Legitimate confusion about the rules, along with those who try to push them, has prompted added Congressional scrutiny of the EITC. It also makes claiming the challenging, even with IRS online or tax pro help. That's one of the reasons that every tax filing season, many who qualify for the EITC don't bother to claim it.
Difficulties aside, give the EITC a look, especially for the 2021 tax year. Like the Child Tax Credit, the ARPA increased this year's EITC benefits and made it available to more taxpayers. Note, too, that while taxpayers with dependent children get larger EITC amounts, the credit also is available to filers without youngsters.
When all the kiddo-or-no calculations are done, along with figuring income limit effects, the 2021 EITC could mean:
- $1,502 for filers with no qualifying children,
- $3,618 for those with one qualifying child,
- $5,980 for two qualifying children, and
- $6,728 for taxpayers with three or more qualifying children.
And, again like the CTC, it's a refundable tax credit.
Credit for Other Dependents: Every family, happy or sad, is different. The tax code recognizes this, notably with the tax credit that allows claims for people who aren't your dependent children, but whom depend on you.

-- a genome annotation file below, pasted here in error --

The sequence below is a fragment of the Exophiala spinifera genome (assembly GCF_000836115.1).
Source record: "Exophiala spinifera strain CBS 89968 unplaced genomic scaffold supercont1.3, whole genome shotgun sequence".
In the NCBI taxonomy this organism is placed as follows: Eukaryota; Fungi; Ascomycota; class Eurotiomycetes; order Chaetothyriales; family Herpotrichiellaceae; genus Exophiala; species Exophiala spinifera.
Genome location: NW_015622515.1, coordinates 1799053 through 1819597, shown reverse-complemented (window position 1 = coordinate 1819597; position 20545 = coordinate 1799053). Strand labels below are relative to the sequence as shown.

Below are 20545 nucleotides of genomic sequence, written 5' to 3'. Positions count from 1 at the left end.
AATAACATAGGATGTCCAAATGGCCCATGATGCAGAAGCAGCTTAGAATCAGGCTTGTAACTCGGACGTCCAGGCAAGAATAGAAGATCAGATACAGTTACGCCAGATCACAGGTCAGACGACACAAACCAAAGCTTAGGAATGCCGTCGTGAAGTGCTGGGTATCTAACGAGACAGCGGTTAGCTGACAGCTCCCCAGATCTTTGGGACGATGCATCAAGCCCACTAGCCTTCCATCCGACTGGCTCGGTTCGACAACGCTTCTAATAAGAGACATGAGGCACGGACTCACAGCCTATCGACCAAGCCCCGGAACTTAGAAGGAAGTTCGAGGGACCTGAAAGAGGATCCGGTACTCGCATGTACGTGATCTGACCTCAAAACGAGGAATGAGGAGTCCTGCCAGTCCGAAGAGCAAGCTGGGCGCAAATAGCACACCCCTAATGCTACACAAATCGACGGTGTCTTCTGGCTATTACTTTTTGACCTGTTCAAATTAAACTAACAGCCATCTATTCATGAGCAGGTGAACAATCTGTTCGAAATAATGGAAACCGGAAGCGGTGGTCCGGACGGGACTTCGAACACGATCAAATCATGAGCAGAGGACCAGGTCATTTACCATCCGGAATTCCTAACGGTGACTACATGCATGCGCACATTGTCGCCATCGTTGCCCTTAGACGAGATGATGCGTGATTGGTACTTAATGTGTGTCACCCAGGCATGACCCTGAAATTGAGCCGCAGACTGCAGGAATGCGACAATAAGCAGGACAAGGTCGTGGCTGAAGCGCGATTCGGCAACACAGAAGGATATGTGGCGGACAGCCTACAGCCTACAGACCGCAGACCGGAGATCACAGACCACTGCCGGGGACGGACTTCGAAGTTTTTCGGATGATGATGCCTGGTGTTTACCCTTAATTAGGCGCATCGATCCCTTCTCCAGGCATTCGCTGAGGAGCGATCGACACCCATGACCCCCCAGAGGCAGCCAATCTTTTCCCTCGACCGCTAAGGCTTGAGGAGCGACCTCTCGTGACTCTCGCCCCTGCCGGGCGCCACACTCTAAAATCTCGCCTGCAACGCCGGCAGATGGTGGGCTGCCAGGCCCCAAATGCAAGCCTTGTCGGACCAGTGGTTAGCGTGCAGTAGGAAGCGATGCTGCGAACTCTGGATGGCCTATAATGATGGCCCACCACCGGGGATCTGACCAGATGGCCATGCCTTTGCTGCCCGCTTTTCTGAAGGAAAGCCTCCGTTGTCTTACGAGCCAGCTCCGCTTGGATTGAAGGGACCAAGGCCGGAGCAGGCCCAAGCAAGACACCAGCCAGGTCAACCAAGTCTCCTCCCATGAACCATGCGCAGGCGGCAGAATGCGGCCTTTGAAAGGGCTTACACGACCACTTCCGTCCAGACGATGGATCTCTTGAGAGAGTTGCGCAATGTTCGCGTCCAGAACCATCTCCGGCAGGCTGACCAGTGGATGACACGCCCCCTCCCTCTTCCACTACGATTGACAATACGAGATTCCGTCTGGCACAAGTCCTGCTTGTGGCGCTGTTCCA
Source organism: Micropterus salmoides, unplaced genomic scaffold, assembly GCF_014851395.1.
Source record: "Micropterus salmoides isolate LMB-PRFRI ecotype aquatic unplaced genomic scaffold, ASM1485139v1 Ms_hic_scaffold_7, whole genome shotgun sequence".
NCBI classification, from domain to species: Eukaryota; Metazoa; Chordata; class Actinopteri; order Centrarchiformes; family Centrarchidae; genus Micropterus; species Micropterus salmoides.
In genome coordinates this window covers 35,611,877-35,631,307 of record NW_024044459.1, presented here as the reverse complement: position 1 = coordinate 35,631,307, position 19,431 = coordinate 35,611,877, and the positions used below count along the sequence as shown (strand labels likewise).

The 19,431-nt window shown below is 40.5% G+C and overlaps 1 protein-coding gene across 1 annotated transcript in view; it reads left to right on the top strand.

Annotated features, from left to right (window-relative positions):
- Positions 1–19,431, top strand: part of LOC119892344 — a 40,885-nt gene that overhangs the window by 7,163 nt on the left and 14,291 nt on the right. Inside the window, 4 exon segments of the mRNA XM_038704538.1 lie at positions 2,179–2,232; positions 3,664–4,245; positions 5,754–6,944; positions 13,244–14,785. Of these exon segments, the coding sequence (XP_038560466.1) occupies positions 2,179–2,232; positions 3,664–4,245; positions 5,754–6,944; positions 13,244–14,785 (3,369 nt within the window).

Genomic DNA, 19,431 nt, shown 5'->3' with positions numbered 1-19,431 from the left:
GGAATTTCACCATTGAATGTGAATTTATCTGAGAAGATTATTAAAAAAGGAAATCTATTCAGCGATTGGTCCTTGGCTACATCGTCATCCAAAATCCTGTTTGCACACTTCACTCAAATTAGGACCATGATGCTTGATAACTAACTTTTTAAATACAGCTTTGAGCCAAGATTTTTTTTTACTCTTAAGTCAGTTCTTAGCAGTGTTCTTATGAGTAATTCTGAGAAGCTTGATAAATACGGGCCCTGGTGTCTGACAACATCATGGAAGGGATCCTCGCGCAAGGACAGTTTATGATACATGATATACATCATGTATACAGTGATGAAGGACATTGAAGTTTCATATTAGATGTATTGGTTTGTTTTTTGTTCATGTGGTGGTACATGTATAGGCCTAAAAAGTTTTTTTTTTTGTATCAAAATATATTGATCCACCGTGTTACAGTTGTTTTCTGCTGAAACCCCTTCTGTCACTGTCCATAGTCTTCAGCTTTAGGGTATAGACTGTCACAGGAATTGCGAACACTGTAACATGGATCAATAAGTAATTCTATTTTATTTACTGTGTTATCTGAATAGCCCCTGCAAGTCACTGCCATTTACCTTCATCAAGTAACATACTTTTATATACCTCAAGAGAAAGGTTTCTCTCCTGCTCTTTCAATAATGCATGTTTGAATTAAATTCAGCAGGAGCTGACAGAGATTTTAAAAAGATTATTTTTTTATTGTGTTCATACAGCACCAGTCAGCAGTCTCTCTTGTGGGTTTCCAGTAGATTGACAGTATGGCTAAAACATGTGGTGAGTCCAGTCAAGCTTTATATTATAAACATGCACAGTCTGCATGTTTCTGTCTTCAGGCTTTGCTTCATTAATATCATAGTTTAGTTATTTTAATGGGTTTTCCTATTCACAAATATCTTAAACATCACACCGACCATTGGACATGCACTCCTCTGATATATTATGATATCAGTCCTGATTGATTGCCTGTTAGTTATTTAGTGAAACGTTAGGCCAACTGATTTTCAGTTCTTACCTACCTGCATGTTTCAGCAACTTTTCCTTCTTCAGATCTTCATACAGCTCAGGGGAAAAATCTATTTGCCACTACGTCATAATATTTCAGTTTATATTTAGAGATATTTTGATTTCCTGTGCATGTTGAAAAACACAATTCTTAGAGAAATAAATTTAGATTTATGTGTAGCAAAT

The Credit for Other Dependents was created by the Republican-written Tax Cuts and Jobs Act (TJCA) of 2017. This was an add-on to the Child Tax Credit and a partial replacement of personal exemptions that were eliminated by the tax reform law.
It's a $500 tax credit for those dependents who don't qualify for the CTC, but who meet other conditions.
The person whom you claim in connection with this credit must be one you can claim as a dependent on your tax return, but not one who qualifies for the Child Tax Credit.
This includes —
- Dependents who are age 17 or older,
- Dependents who have individual taxpayer identification numbers,
- Dependent parents or other qualifying relatives supported by the taxpayer, or
- Dependents living with the taxpayer who aren't related to the taxpayer.
Also, the person claimed here must be a U.S. citizen, national or resident alien.
The Credit for Other Dependents helps out taxpayers who are supporting older adult children or other relatives, such as aging parents who need financial help.
As with many other tax breaks, non-child dependent credit begins to phase out when your income is more than $200,000 if you're a single, including head-of-household, taxpayers. If you're married and file jointly, the credit phaseout begins at $400,000.
Child and Dependent Care Credit: One of the biggest child-related challenges is finding safe, reliable, and affordable child care. Uncle Sam offers some help here with the Child and Dependent Care Credit. It gives working parents a tax break that offsets, to a degree, their daycare costs.